LOS ANGELES – Launch of the 2005 Jeep Liberty CRD, the first diesel-powered mid-sized SUV in the U.S. market, has been met with strong customer response, with vehicles moving quickly out of dealer showrooms and into the hands of new owners. At the end of May more than 6,000 units had been shipped to dealers, and 3,000 of those sold. Vehicles are sitting on the dealer lots an average of 23 days, about one-third the typical time. Jeff Bell, vice president, Chrysler & Jeep, addressed the Motor Press Guild in Los Angeles on the challenges and opportunities of selling diesel passenger vehicles in the U.S. market. He said that many Americans think of diesel as smelly, smoky, loud and dirty, an image built in part on memory of 1970s diesel technology. "The major obstacle to increasing the sales of diesel-powered passenger vehicles in the U.S. is the notion that diesel is an old, inefficient technology," Bell said. DaimlerChrysler launched the Jeep Liberty CRD, along with the Mercedes- Benz E 320 cdi diesel luxury sedan, to test the U.S. consumer response to diesel and to change the image of diesel among U.S. consumers. Because of an infusion of technology, including common-rail diesel (CRD), today's diesel engines have 80 percent lower particulate emissions, 70 percent lower NOx emissions, 15 percent improved fuel consumption, 50 percent more power and 30 percent more torque than diesel engines had just a decade ago. They are also much quieter. The 2005 Jeep Liberty CRD, equipped with a 2.8L, four-cylinder, turbo common-rail diesel engine, combines the torque of a V-8, the acceleration of a V-6 and the fuel economy of a four-cylinder engine. Benefits of the Jeep Liberty CRD include:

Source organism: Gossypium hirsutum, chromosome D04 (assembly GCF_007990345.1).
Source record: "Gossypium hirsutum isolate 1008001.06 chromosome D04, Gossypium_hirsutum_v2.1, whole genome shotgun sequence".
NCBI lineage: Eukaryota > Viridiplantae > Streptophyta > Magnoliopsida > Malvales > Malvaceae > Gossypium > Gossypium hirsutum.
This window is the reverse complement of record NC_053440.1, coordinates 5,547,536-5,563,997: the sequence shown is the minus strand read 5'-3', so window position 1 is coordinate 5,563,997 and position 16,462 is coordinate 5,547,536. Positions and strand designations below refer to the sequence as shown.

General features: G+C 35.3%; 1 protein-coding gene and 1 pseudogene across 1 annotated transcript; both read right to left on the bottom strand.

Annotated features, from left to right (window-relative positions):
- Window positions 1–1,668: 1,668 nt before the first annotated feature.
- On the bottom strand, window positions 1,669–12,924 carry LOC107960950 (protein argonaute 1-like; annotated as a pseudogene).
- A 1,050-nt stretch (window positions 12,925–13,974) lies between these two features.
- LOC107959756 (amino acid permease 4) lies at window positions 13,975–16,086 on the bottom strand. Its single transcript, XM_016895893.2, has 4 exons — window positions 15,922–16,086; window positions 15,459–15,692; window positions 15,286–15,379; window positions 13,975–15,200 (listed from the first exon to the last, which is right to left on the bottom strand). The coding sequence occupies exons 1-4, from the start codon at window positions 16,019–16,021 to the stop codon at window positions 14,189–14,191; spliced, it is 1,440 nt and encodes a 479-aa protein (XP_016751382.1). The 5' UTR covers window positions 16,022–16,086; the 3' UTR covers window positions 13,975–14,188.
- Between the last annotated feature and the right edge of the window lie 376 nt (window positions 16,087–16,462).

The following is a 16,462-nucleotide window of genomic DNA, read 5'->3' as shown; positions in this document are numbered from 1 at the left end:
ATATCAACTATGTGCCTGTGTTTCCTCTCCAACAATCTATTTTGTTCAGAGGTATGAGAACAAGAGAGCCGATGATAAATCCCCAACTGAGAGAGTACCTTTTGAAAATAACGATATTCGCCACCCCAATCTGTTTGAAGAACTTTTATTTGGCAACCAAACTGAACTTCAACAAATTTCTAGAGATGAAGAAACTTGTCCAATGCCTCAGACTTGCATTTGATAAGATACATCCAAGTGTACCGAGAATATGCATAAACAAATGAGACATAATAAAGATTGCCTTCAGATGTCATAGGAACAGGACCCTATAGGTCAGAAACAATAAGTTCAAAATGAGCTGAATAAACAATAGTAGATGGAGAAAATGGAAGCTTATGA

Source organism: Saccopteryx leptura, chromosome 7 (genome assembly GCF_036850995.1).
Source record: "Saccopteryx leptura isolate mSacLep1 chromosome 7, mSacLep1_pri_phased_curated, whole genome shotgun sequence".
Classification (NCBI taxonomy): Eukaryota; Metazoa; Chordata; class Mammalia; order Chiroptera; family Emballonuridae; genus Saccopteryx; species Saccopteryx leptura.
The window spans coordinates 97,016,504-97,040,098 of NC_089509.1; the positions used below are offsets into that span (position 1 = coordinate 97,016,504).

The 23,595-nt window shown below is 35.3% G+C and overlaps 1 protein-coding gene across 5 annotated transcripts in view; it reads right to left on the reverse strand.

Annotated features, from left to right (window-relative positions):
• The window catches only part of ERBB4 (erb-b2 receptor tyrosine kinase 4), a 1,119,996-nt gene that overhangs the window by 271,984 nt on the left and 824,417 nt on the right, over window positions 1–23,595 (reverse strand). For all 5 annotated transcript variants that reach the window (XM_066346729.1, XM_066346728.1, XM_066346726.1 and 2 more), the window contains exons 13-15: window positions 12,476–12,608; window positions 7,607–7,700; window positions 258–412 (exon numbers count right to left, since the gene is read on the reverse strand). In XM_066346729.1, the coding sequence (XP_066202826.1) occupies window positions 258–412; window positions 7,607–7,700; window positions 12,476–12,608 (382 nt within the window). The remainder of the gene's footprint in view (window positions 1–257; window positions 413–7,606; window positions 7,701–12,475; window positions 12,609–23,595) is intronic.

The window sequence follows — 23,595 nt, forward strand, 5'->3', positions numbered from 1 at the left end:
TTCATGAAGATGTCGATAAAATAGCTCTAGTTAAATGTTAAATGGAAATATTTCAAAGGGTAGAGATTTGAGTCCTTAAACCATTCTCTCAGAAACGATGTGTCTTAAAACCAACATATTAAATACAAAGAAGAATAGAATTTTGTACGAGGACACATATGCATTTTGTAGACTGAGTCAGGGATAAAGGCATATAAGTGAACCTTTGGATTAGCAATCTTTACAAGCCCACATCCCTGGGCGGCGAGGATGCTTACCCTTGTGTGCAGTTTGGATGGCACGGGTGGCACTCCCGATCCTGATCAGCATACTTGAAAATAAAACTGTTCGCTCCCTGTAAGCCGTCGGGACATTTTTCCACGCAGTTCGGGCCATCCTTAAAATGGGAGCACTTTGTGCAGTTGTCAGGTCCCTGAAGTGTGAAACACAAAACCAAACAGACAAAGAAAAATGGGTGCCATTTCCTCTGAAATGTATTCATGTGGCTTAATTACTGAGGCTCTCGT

• Best-in-class torque and towing capacity.
  • Best-in-class range – 500 miles highway.
  • 22 percent higher fuel economy compared with a comparable gasoline-powered Liberty (3.7L, V-6 engine).
  • Lower emissions of carbon dioxide, carbon monoxide, and hydrocarbons.

    Diesel engines are also durable – often running hundreds of thousands of miles with little routine maintenance, Bell said. Chrysler Group is extending the warranty on diesel engines in all 2006-model year vehicles; the Diesel Engine Limited Warranty covers engine parts and components up to five years or 100,000 miles. This durability also helps diesel-powered vehicles hold their value: in one example, a diesel-power vehicle had a 64 percent higher residual value than a comparable gasoline model. Bell acknowledged that the auto industry still has technical challenges before diesel vehicles become commonplace on U.S. streets and highways. Most notable are the need to further reduce emissions of NOx and particulates.

  • Originally posted on Fleet Financials